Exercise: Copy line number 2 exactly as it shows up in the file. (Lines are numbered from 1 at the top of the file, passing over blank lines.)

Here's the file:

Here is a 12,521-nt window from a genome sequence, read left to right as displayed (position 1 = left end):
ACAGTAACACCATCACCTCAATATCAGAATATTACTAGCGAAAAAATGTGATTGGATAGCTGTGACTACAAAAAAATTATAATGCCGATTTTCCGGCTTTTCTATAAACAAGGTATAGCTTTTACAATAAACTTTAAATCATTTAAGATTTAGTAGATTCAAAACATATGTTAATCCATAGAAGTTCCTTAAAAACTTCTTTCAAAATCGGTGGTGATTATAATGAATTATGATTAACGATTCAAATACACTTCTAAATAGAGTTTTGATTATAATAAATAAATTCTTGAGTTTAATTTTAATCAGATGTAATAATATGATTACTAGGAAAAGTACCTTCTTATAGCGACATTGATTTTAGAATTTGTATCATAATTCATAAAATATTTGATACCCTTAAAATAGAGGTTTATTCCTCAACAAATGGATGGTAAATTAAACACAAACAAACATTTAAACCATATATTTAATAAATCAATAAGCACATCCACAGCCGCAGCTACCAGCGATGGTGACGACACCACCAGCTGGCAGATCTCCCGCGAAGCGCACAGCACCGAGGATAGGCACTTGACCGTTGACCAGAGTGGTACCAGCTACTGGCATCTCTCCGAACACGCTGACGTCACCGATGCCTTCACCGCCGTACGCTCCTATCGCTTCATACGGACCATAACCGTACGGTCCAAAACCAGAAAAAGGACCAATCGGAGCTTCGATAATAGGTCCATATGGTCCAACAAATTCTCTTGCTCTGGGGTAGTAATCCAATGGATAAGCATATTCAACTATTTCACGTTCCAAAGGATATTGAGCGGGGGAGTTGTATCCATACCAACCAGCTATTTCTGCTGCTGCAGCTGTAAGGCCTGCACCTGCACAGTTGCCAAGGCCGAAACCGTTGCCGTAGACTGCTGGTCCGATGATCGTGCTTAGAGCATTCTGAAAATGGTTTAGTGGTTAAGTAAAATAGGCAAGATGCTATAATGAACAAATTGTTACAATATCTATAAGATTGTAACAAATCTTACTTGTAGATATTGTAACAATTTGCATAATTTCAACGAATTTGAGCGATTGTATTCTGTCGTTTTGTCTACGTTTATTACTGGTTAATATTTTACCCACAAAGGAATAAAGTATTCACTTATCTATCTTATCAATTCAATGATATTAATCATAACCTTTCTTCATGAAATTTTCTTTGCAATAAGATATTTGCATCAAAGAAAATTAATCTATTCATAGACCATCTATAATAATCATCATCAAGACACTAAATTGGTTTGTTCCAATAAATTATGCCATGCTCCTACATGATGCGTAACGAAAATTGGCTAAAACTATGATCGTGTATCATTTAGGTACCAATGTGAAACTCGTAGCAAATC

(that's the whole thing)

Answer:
ACAGTAACACCATCACCTCAATATCAGAATATTACTAGCGAAAAAATGTGATTGGATAGCTGTGACTACAAAAAAATTATAATGCCGATTTTCCGGCTTTTCTATAAACAAGGTATAGCTTTTACAATAAACTTTAAATCATTTAAGATTTAGTAGATTCAAAACATATGTTAATCCATAGAAGTTCCTTAAAAACTTCTTTCAAAATCGGTGGTGATTATAATGAATTATGATTAACGATTCAAATACACTTCTAAATAGAGTTTTGATTATAATAAATAAATTCTTGAGTTTAATTTTAATCAGATGTAATAATATGATTACTAGGAAAAGTACCTTCTTATAGCGACATTGATTTTAGAATTTGTATCATAATTCATAAAATATTTGATACCCTTAAAATAGAGGTTTATTCCTCAACAAATGGATGGTAAATTAAACACAAACAAACATTTAAACCATATATTTAATAAATCAATAAGCACATCCACAGCCGCAGCTACCAGCGATGGTGACGACACCACCAGCTGGCAGATCTCCCGCGAAGCGCACAGCACCGAGGATAGGCACTTGACCGTTGACCAGAGTGGTACCAGCTACTGGCATCTCTCCGAACACGCTGACGTCACCGATGCCTTCACCGCCGTACGCTCCTATCGCTTCATACGGACCATAACCGTACGGTCCAAAACCAGAAAAAGGACCAATCGGAGCTTCGATAATAGGTCCATATGGTCCAACAAATTCTCTTGCTCTGGGGTAGTAATCCAATGGATAAGCATATTCAACTATTTCACGTTCCAAAGGATATTGAGCGGGGGAGTTGTATCCATACCAACCAGCTATTTCTGCTGCTGCAGCTGTAAGGCCTGCACCTGCACAGTTGCCAAGGCCGAAACCGTTGCCGTAGACTGCTGGTCCGATGATCGTGCTTAGAGCATTCTGAAAATGGTTTAGTGGTTAAGTAAAATAGGCAAGATGCTATAATGAACAAATTGTTACAATATCTATAAGATTGTAACAAATCTTACTTGTAGATATTGTAACAATTTGCATAATTTCAACGAATTTGAGCGATTGTATTCTGTCGTTTTGTCTACGTTTATTACTGGTTAATATTTTACCCACAAAGGAATAAAGTATTCACTTATCTATCTTATCAATTCAATGATATTAATCATAACCTTTCTTCATGAAATTTTCTTTGCAATAAGATATTTGCATCAAAGAAAATTAATCTATTCATAGACCATCTATAATAATCATCATCAAGACACTAAATTGGTTTGTTCCAATAAATTATGCCATGCTCCTACATGATGCGTAACGAAAATTGGCTAAAACTATGATCGTGTATCATTTAGGTACCAATGTGAAACTCGTAGCAAATC